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Study calls for Gladstone utility hikes

GLADSTONE — Gladstone utility customers may face increases in coming years after a study showed the city’s utility rates weren’t providing financial stability for city departments.

After months of Utility Financial Solution, LLC. of Holland, Mich., collecting data from the electric, water, wastewater and solid waste departments, the Gladstone City Commission heard the results of its utility rate study Thursday.

No action was taken or can be taken this year because utility rates are set in June.

According to Mark Beauchamp, the president of Utility Financial Solution, the study showed different utilities were in need of adjustments so the departments could be sustainable and support future infrastructure projects.

“Your rates are not high, none of them are,” Beauchamp said.

Instead of being high, Utility Financial Solution provided suggestions for an overall average rate increase of 4.5 percent for electric, 2.2 percent for solid waste, 4.9 percent for water and 14.9 percent for wastewater in the first year (2021).

The Gladstone City Commission approved a contract to work with Utility Financial Solutions for rate studies on the city’s electric, water, wastewater and solid waste funds during a regular meeting in February 2019.

The city entered the contract with the consulting agency to perform a cost of service and utility rate study on the funds during the 2019-2020 fiscal year as part of the eight-page lawsuit settlement with former City Commissioner Mike O’Connor.

Beauchamp explained the cost of service study looked at three parts. The first step was to determine the revenue requirements, which is how much money a utility department needs to recover in the rates that its charging customers in order for the utility to remain financially stable. The second step is taking that revenue requirement and identify who was causing the demands on the utilities for the costs to occur. The third step was developing allocation factors to allocate those costs to the different classes of users.

“As part of that, we identify also what the fixed monthly customer charge should be,” Beauchamp said.

His presentation also included five-year projected rate adjustments for the different utility departments, but advised these should be looked at annually and a study should be done every three to five years for the city and departments to be on the right path.

“Actually our models, we build them up for 20 years, but we don’t like to show more than five — and I’ll tell you why,” Beauchamp said. “These models are built on assumptions. And this is going to sound funny, but it’s very true. The only thing I’m certain of when I look out five years is that I’m going to be wrong … because it’s built upon these assumptions that some of them may or may not materialize. It’s our best estimate of what we know today. That’s why it’s important, especially with wastewater, that you review this periodically — like regularly — especially once these improvements are made.”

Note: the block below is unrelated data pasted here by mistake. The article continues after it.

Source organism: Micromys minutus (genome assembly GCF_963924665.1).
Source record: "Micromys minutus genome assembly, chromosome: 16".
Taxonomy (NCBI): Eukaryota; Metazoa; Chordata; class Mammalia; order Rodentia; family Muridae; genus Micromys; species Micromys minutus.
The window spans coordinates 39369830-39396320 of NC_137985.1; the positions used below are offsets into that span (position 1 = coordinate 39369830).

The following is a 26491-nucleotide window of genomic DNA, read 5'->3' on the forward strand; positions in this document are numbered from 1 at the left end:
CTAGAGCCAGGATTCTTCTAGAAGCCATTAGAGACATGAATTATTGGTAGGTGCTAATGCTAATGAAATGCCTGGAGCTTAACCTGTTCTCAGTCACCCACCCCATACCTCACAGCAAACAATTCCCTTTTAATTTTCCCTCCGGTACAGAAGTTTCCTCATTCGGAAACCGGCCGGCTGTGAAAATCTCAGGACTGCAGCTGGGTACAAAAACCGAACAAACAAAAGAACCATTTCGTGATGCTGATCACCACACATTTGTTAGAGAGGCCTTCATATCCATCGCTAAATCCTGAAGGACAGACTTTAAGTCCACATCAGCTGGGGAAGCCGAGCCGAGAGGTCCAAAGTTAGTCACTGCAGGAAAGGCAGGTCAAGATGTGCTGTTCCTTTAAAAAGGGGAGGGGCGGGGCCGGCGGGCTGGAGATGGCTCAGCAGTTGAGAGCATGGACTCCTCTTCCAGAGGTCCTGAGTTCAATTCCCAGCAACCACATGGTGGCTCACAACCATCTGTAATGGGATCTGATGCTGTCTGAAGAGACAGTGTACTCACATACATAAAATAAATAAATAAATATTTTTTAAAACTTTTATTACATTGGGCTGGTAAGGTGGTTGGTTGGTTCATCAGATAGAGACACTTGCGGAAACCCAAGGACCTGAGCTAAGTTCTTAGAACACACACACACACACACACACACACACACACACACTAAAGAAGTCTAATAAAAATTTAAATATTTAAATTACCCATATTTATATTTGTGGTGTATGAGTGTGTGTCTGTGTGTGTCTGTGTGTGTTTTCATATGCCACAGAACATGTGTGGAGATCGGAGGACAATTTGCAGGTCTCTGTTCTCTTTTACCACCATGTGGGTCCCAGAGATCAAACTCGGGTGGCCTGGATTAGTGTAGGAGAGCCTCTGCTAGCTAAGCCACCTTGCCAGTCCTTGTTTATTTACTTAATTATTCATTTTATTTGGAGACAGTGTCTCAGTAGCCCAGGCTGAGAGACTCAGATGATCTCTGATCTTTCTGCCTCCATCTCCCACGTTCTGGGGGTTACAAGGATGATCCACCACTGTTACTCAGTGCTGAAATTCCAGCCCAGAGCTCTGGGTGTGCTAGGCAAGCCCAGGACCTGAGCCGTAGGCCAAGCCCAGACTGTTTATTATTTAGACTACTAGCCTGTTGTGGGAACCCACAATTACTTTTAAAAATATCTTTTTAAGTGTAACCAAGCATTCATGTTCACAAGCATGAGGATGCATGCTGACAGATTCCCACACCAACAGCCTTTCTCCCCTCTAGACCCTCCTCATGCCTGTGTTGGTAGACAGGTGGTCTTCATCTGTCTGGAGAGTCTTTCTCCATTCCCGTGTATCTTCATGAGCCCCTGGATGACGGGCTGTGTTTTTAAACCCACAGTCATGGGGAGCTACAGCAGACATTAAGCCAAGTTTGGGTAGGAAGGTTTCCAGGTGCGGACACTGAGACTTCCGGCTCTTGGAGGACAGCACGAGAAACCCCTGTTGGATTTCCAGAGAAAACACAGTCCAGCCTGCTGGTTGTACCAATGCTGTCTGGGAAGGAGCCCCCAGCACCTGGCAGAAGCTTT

The suggested projected five-year overall average rate adjustments for electric included a 4.5 percent increase in 2021 and 2022, and a 2.2 percent increase in 2023, 2024 and 2025.

The suggested projected five-year overall average rate adjustments for solid waste included a 2.2 percent increase for 2021, 2022, 2023, 2024 and 2025.

The suggested projected five-year overall average rate adjustments for water included a 4.9 percent increase in 2021, 2022, 2023, 2024 and 2025.

The suggested projected five-year overall average rate adjustments for wastewater included a 14.9 percent increase in 2021, 2022, 2023, 2024 and 2025.

“When it comes to rates, there’s a couple of factors that we try to consider — main ones,” Beauchamp said. “One is, obviously, we need to set rates to keep the utility financially stable so we pay our bills. But also the other factors are the impacts on customers. I mean, one of the worst things that can happen to a utility is to go several years without having a rate adjustment and then all of a sudden something occurs and then you end up with a 40 to 50 percent rate adjustment.”

He added his agency tries to present suggested rate adjustments by leveling it over time to minimize rate impacts on customers in any given year.

“What we try to prevent is rate shock,” Beauchamp said.

During the presentation, Interim City Manager Eric Buckman spoke on how the utility rate study was needed for the city departments, but it was also court-ordered relating to the lawsuit settlement between the city and O’Connor.

In December 2018, the city of Gladstone finally ended a series of lawsuits with O’Connor by approving a settlement agreement. The legal battles spanned over more than two years and cost the city more than $200,000 in legal fees.

Commissioner Dave Phalen mentioned he found the study interesting because it was mandated through the settlement with O’Connor because O’Connor had accused the city of overcharging, when in reality the study showed the rates weren’t excessive at all.

“You constantly hear about how crazy our rates are in this town and how high we are and everything else, and you’ve (Beauchamp) just proven and shown to us right here that we’re actually cutting our own throats — our rates are almost too low,” Phalen said.

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